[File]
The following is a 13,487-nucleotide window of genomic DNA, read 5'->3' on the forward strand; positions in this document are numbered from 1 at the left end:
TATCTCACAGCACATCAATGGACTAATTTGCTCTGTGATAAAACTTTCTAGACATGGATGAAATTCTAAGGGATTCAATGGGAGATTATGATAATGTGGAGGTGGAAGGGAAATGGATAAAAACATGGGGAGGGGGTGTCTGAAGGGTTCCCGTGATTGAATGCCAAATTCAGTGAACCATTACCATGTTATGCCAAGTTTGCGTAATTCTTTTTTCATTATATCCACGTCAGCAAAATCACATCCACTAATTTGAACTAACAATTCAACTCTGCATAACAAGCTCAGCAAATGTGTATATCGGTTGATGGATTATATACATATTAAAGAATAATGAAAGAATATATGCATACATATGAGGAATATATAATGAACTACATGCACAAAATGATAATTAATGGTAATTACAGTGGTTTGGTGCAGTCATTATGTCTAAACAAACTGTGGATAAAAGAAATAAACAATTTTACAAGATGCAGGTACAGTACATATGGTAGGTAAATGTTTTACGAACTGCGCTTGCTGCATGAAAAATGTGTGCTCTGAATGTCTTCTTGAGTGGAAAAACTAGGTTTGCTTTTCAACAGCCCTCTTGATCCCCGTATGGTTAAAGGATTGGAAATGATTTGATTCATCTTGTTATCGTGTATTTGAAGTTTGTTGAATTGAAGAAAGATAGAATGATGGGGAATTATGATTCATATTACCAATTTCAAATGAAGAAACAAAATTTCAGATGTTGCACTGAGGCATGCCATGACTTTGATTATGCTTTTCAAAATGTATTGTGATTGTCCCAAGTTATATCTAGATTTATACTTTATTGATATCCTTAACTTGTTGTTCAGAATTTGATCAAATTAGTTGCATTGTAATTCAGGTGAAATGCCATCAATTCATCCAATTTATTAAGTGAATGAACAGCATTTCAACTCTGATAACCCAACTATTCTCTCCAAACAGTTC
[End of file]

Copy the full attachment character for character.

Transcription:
The following is a 13,487-nucleotide window of genomic DNA, read 5'->3' on the forward strand; positions in this document are numbered from 1 at the left end:
TATCTCACAGCACATCAATGGACTAATTTGCTCTGTGATAAAACTTTCTAGACATGGATGAAATTCTAAGGGATTCAATGGGAGATTATGATAATGTGGAGGTGGAAGGGAAATGGATAAAAACATGGGGAGGGGGTGTCTGAAGGGTTCCCGTGATTGAATGCCAAATTCAGTGAACCATTACCATGTTATGCCAAGTTTGCGTAATTCTTTTTTCATTATATCCACGTCAGCAAAATCACATCCACTAATTTGAACTAACAATTCAACTCTGCATAACAAGCTCAGCAAATGTGTATATCGGTTGATGGATTATATACATATTAAAGAATAATGAAAGAATATATGCATACATATGAGGAATATATAATGAACTACATGCACAAAATGATAATTAATGGTAATTACAGTGGTTTGGTGCAGTCATTATGTCTAAACAAACTGTGGATAAAAGAAATAAACAATTTTACAAGATGCAGGTACAGTACATATGGTAGGTAAATGTTTTACGAACTGCGCTTGCTGCATGAAAAATGTGTGCTCTGAATGTCTTCTTGAGTGGAAAAACTAGGTTTGCTTTTCAACAGCCCTCTTGATCCCCGTATGGTTAAAGGATTGGAAATGATTTGATTCATCTTGTTATCGTGTATTTGAAGTTTGTTGAATTGAAGAAAGATAGAATGATGGGGAATTATGATTCATATTACCAATTTCAAATGAAGAAACAAAATTTCAGATGTTGCACTGAGGCATGCCATGACTTTGATTATGCTTTTCAAAATGTATTGTGATTGTCCCAAGTTATATCTAGATTTATACTTTATTGATATCCTTAACTTGTTGTTCAGAATTTGATCAAATTAGTTGCATTGTAATTCAGGTGAAATGCCATCAATTCATCCAATTTATTAAGTGAATGAACAGCATTTCAACTCTGATAACCCAACTATTCTCTCCAAACAGTTC